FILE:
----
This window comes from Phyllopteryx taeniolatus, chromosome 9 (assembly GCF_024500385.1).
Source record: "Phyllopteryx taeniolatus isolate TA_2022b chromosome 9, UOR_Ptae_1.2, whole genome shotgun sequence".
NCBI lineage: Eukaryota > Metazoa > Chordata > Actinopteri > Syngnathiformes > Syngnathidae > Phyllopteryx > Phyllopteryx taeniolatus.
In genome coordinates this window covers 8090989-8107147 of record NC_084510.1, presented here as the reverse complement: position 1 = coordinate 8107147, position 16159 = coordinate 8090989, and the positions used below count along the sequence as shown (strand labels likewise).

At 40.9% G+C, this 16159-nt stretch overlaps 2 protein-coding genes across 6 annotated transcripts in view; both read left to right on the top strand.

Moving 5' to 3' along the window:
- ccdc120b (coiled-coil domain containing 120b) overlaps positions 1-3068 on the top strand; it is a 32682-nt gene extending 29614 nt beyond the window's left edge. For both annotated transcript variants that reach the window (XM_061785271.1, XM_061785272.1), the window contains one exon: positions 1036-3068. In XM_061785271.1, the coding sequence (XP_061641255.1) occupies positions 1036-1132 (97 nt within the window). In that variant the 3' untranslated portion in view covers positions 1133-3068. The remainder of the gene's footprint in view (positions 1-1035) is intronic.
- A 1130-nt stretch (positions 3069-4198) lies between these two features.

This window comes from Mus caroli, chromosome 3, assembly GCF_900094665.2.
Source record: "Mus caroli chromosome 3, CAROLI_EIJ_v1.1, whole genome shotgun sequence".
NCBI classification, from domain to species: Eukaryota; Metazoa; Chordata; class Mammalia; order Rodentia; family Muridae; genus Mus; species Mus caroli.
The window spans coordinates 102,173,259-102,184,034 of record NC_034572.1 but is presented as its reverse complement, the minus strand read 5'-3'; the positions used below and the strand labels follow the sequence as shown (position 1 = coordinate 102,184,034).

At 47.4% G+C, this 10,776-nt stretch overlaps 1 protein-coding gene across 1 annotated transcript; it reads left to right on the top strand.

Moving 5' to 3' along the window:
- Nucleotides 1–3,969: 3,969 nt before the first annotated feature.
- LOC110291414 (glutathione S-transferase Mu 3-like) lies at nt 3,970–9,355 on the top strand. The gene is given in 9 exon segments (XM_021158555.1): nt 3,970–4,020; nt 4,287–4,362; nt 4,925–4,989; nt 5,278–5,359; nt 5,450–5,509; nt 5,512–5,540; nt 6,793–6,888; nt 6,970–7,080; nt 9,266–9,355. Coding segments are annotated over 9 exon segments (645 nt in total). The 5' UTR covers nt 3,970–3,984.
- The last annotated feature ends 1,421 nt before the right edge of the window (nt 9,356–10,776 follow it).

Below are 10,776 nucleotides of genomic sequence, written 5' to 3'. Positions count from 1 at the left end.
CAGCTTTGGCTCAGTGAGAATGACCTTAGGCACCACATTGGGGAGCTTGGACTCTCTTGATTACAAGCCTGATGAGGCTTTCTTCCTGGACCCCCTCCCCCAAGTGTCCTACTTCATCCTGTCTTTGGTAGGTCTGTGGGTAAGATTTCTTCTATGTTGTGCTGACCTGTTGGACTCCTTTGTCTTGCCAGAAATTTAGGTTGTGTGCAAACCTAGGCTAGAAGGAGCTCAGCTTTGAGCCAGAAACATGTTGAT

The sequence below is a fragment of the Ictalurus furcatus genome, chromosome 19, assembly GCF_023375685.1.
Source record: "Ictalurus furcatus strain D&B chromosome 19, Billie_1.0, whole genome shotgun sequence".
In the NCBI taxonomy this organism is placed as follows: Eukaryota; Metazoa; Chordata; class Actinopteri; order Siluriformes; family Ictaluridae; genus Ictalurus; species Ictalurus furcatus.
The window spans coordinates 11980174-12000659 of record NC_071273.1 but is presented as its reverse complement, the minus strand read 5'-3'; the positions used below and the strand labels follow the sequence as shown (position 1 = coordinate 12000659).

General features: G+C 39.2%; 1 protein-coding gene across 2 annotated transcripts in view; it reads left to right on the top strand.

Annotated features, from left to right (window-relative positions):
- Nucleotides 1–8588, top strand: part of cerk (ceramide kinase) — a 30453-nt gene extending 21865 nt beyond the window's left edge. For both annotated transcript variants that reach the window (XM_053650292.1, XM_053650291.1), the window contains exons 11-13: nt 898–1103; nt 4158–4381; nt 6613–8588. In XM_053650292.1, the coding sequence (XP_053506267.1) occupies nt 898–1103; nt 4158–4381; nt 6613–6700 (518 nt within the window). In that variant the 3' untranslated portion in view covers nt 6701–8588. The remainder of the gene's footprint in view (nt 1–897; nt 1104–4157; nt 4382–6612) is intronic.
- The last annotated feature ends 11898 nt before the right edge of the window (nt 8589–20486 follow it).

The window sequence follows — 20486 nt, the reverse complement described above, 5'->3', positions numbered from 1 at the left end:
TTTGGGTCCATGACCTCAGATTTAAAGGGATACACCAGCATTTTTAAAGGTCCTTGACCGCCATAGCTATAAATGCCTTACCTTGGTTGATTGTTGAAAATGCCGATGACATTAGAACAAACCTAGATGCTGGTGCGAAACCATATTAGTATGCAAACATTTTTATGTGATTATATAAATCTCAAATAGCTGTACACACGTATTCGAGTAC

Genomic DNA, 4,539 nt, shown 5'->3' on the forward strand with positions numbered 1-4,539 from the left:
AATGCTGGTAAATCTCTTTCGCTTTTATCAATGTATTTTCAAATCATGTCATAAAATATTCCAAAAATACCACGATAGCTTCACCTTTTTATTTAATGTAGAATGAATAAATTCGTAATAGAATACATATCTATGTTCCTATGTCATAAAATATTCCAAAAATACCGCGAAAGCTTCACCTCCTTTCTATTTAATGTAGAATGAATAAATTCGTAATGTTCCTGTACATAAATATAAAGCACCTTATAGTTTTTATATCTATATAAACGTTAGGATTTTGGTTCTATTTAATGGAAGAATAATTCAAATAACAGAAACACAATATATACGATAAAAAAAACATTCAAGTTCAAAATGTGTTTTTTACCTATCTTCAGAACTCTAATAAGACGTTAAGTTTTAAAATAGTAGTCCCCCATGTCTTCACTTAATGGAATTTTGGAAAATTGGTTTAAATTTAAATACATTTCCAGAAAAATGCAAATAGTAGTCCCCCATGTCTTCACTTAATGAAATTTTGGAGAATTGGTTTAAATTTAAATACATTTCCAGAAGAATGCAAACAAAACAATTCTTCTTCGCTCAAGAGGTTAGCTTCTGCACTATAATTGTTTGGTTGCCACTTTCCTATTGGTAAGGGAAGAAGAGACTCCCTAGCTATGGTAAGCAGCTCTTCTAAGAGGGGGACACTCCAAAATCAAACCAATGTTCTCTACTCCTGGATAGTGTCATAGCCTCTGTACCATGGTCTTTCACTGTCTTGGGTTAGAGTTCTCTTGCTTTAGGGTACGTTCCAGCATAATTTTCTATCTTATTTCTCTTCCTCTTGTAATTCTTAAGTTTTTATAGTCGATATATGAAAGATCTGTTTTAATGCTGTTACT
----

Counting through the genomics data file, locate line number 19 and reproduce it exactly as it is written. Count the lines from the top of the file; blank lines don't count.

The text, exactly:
CAGCTTTGGCTCAGTGAGAATGACCTTAGGCACCACATTGGGGAGCTTGGACTCTCTTGATTACAAGCCTGATGAGGCTTTCTTCCTGGACCCCCTCCCCCAAGTGTCCTACTTCATCCTGTCTTTGGTAGGTCTGTGGGTAAGATTTCTTCTATGTTGTGCTGACCTGTTGGACTCCTTTGTCTTGCCAGAAATTTAGGTTGTGTGCAAACCTAGGCTAGAAGGAGCTCAGCTTTGAGCCAGAAACATGTTGAT